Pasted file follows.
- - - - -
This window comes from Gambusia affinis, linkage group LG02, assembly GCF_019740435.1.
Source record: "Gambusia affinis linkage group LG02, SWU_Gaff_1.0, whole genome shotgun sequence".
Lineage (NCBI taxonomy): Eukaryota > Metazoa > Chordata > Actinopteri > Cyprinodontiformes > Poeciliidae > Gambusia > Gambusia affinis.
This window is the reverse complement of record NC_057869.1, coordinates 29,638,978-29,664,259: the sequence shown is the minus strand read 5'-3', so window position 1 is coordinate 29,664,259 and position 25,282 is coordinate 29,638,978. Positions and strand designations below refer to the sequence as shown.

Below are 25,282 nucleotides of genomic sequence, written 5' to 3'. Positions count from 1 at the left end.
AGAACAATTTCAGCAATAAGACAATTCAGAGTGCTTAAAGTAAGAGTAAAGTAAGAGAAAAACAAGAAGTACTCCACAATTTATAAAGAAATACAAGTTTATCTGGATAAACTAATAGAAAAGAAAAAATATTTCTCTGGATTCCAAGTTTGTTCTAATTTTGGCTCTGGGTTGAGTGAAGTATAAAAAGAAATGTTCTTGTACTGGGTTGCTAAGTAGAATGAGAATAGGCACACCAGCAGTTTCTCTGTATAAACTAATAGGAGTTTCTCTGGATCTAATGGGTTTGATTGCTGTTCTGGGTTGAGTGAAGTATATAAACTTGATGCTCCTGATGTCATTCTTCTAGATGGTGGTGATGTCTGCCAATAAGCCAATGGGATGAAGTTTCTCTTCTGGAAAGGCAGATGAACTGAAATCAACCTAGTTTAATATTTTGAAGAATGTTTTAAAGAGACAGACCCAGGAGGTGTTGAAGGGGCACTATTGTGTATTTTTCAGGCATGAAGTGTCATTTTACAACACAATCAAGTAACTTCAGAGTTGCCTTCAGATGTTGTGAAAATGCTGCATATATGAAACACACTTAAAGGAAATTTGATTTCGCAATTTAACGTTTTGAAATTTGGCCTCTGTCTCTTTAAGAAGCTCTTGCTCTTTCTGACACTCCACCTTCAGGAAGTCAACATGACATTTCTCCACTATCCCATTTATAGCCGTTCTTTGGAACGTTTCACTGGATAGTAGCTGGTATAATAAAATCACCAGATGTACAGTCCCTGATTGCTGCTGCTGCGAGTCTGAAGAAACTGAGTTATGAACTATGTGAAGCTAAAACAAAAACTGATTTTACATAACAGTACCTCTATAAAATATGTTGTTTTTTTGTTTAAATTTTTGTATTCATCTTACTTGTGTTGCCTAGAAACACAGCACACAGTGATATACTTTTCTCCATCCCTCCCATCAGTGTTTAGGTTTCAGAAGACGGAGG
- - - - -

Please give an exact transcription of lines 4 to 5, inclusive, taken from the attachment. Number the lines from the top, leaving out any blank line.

This window is the reverse complement of record NC_057869.1, coordinates 29,638,978-29,664,259: the sequence shown is the minus strand read 5'-3', so window position 1 is coordinate 29,664,259 and position 25,282 is coordinate 29,638,978. Positions and strand designations below refer to the sequence as shown.

Below are 25,282 nucleotides of genomic sequence, written 5' to 3'. Positions count from 1 at the left end.